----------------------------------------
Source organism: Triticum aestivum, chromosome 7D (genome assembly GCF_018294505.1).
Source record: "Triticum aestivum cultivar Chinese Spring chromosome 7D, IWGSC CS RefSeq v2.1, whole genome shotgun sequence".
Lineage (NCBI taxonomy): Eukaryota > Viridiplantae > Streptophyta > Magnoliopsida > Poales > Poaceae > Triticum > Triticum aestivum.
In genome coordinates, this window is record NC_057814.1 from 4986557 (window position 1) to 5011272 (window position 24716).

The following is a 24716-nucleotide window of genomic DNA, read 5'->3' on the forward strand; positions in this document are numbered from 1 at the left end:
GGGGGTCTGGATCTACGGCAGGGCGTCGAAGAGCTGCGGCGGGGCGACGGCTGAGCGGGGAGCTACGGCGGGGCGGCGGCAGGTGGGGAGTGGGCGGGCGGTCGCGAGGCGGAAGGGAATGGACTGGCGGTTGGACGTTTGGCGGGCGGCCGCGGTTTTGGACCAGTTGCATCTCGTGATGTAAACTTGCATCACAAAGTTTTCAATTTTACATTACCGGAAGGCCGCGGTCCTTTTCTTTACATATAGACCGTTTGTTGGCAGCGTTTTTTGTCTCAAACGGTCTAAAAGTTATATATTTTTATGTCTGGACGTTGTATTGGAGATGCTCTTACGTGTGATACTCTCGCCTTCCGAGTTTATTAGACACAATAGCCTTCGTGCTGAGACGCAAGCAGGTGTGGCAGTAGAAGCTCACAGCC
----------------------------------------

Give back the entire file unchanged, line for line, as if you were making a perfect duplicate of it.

Source organism: Triticum aestivum, chromosome 7D (genome assembly GCF_018294505.1).
Source record: "Triticum aestivum cultivar Chinese Spring chromosome 7D, IWGSC CS RefSeq v2.1, whole genome shotgun sequence".
Lineage (NCBI taxonomy): Eukaryota > Viridiplantae > Streptophyta > Magnoliopsida > Poales > Poaceae > Triticum > Triticum aestivum.
In genome coordinates, this window is record NC_057814.1 from 4986557 (window position 1) to 5011272 (window position 24716).

The following is a 24716-nucleotide window of genomic DNA, read 5'->3' on the forward strand; positions in this document are numbered from 1 at the left end:
GGGGGTCTGGATCTACGGCAGGGCGTCGAAGAGCTGCGGCGGGGCGACGGCTGAGCGGGGAGCTACGGCGGGGCGGCGGCAGGTGGGGAGTGGGCGGGCGGTCGCGAGGCGGAAGGGAATGGACTGGCGGTTGGACGTTTGGCGGGCGGCCGCGGTTTTGGACCAGTTGCATCTCGTGATGTAAACTTGCATCACAAAGTTTTCAATTTTACATTACCGGAAGGCCGCGGTCCTTTTCTTTACATATAGACCGTTTGTTGGCAGCGTTTTTTGTCTCAAACGGTCTAAAAGTTATATATTTTTATGTCTGGACGTTGTATTGGAGATGCTCTTACGTGTGATACTCTCGCCTTCCGAGTTTATTAGACACAATAGCCTTCGTGCTGAGACGCAAGCAGGTGTGGCAGTAGAAGCTCACAGCC